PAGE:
Turnover fell by 2.1% against the backdrop of a 2.0% reduction in traffic volume
In April 2015, freight turnover decreased by 2.0% year-on-year to 99.8 million tons. There were increases in the loading of coal (+4.1%), iron ore (+8.9%), timber cargo (+2.7%) and ferrous steel scrap (+7.1%). Transportation of construction materials and cement decreased by 21.4% and 12.0%, respectively. Between 2014 and 2015, total loading, except for construction materials, will grow by an average of 1.5-2.0% year-on-year.
In April 2015, freight turnover fell by 2.1% year-on-year to 185.4 billion ton-km. Moreover, compared to last year, freight turnover fell below the loading level; export volumes decreased by 5.5% and domestic transportation fell by 2.0%, since export transportation distances are usually longer than domestic ones.
Coal transportation set a new growth record
In April 2015, Russian Railways’ loading of coal increased by 4.1% year-on-year to 25.4 million tons. 105.7 million tons of coal have been delivered by rail since the beginning of the year, which is a 4.0% increase on the same period of 2014.
Export coal transportation declined by 8.9% year-on-year, while domestic transportation grew by 17.7%. There was a fall in exports to the UK (-24.4%), China (-9.5%) and Ukraine (-28.0%).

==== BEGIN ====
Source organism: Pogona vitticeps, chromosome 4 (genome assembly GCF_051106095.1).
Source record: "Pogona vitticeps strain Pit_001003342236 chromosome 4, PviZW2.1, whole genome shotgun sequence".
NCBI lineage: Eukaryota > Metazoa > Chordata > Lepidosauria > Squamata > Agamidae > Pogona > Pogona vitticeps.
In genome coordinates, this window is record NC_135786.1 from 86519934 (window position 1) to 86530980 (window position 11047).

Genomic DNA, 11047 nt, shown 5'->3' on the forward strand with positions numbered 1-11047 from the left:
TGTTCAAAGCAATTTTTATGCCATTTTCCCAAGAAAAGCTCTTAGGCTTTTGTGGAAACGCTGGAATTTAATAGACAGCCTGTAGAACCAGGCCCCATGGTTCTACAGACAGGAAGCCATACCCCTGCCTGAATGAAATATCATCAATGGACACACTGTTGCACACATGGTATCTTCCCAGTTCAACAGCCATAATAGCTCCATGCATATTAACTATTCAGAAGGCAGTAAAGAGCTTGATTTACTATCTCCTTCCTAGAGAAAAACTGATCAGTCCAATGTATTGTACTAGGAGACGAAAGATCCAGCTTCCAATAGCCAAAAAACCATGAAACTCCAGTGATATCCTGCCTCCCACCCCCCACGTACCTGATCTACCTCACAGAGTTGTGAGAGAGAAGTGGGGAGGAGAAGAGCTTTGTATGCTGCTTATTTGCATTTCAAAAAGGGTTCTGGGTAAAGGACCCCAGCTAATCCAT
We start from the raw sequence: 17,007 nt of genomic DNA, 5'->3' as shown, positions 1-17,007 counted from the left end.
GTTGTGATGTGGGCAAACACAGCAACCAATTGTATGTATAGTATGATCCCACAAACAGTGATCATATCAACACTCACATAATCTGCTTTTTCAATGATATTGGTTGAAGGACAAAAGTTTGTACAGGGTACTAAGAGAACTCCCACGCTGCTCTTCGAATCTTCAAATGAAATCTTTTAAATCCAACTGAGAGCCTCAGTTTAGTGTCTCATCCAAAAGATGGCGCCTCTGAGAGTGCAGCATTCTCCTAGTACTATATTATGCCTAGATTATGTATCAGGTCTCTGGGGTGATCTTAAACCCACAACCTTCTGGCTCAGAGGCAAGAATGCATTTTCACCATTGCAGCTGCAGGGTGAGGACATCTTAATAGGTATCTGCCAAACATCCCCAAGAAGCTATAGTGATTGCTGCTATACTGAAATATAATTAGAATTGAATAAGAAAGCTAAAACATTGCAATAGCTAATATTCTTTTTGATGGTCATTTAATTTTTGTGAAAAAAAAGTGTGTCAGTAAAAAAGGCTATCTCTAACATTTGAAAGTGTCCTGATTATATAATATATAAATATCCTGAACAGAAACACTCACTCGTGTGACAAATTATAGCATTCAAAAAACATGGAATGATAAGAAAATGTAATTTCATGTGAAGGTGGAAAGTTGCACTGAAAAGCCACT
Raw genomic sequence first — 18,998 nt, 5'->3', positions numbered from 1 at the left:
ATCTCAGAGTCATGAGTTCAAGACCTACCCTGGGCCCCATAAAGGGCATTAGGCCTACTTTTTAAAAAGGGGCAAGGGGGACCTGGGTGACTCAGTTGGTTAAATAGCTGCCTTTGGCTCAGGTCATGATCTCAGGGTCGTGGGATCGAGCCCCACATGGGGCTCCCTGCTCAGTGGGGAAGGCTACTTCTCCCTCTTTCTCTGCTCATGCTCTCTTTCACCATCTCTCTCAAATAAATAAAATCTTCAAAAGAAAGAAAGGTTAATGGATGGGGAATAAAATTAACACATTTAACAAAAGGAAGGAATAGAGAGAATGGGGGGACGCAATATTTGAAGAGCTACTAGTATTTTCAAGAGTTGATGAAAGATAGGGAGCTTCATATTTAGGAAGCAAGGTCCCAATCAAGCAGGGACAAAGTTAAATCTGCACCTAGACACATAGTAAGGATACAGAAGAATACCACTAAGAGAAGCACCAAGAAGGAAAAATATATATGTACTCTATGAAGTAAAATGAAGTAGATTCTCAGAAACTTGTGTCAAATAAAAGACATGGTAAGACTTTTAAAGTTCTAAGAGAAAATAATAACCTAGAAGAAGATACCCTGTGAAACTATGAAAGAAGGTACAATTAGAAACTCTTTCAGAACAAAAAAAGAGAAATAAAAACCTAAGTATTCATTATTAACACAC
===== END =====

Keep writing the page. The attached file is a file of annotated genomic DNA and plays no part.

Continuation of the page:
The drop in coal supplies to the UK was a result of the UK doubling its carbon tax rates to 18.1 £/t from April 2015. This led other energy sources being increasingly used for electricity generation and to a reduction in the use of coal.
Another factor contributing to the reduction in exports was a landslide at Zarechny with the result that companies reduced coal exports by approximately 1.5 million tons by the strewn branch railway line toward Erunakovo station.
However, in general, Russia's position in the global coal market is expected to strengthen. Experts point out that low coal prices make production unprofitable for Australian and American companies. According to the consulting company CRU, the US will reduce the production and export of metallurgical coal in the coming five years. Approximately 16 million tons of coal mining capacities in the US will be unprofitable if the forecast for 2017-2019 prices is correct. On that premise, the United States may export about 40 million tons of metallurgical coal by 2018-2019, compared to over 60 million tons per year in 2011-2012. Such conditions open up new opportunities for Russian coal export, but further revaluation of the ruble (the Russian ruble strengthened by 11% in April) could strike a serious blow to domestic exporting companies.